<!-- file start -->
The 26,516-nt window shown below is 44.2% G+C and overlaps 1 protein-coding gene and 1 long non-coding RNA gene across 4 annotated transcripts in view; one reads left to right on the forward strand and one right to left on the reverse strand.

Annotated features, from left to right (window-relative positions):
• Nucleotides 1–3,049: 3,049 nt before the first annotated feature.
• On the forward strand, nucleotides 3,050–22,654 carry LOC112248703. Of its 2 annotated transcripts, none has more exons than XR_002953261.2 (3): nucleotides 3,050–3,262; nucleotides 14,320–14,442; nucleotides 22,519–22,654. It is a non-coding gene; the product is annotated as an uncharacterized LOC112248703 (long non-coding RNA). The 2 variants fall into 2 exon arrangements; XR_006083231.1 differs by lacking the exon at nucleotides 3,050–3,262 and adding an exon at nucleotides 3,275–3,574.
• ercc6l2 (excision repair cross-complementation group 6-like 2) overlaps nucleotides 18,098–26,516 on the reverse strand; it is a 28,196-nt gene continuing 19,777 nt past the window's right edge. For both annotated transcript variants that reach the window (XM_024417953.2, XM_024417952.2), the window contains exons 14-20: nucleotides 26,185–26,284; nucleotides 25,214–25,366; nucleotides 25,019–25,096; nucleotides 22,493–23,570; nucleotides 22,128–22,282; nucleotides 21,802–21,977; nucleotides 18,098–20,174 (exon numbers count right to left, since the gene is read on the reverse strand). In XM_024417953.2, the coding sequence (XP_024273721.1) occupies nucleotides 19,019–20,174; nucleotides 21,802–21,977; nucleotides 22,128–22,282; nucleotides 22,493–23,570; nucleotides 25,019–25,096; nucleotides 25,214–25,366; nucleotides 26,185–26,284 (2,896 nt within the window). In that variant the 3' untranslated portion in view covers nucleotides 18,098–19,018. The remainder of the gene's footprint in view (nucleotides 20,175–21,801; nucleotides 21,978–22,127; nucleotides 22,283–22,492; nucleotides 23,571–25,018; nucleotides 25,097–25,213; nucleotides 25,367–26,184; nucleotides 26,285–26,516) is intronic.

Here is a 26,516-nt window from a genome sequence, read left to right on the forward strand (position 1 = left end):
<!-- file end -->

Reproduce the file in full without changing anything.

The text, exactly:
The 26,516-nt window shown below is 44.2% G+C and overlaps 1 protein-coding gene and 1 long non-coding RNA gene across 4 annotated transcripts in view; one reads left to right on the forward strand and one right to left on the reverse strand.

Annotated features, from left to right (window-relative positions):
• Nucleotides 1–3,049: 3,049 nt before the first annotated feature.
• On the forward strand, nucleotides 3,050–22,654 carry LOC112248703. Of its 2 annotated transcripts, none has more exons than XR_002953261.2 (3): nucleotides 3,050–3,262; nucleotides 14,320–14,442; nucleotides 22,519–22,654. It is a non-coding gene; the product is annotated as an uncharacterized LOC112248703 (long non-coding RNA). The 2 variants fall into 2 exon arrangements; XR_006083231.1 differs by lacking the exon at nucleotides 3,050–3,262 and adding an exon at nucleotides 3,275–3,574.
• ercc6l2 (excision repair cross-complementation group 6-like 2) overlaps nucleotides 18,098–26,516 on the reverse strand; it is a 28,196-nt gene continuing 19,777 nt past the window's right edge. For both annotated transcript variants that reach the window (XM_024417953.2, XM_024417952.2), the window contains exons 14-20: nucleotides 26,185–26,284; nucleotides 25,214–25,366; nucleotides 25,019–25,096; nucleotides 22,493–23,570; nucleotides 22,128–22,282; nucleotides 21,802–21,977; nucleotides 18,098–20,174 (exon numbers count right to left, since the gene is read on the reverse strand). In XM_024417953.2, the coding sequence (XP_024273721.1) occupies nucleotides 19,019–20,174; nucleotides 21,802–21,977; nucleotides 22,128–22,282; nucleotides 22,493–23,570; nucleotides 25,019–25,096; nucleotides 25,214–25,366; nucleotides 26,185–26,284 (2,896 nt within the window). In that variant the 3' untranslated portion in view covers nucleotides 18,098–19,018. The remainder of the gene's footprint in view (nucleotides 20,175–21,801; nucleotides 21,978–22,127; nucleotides 22,283–22,492; nucleotides 23,571–25,018; nucleotides 25,097–25,213; nucleotides 25,367–26,184; nucleotides 26,285–26,516) is intronic.

Here is a 26,516-nt window from a genome sequence, read left to right on the forward strand (position 1 = left end):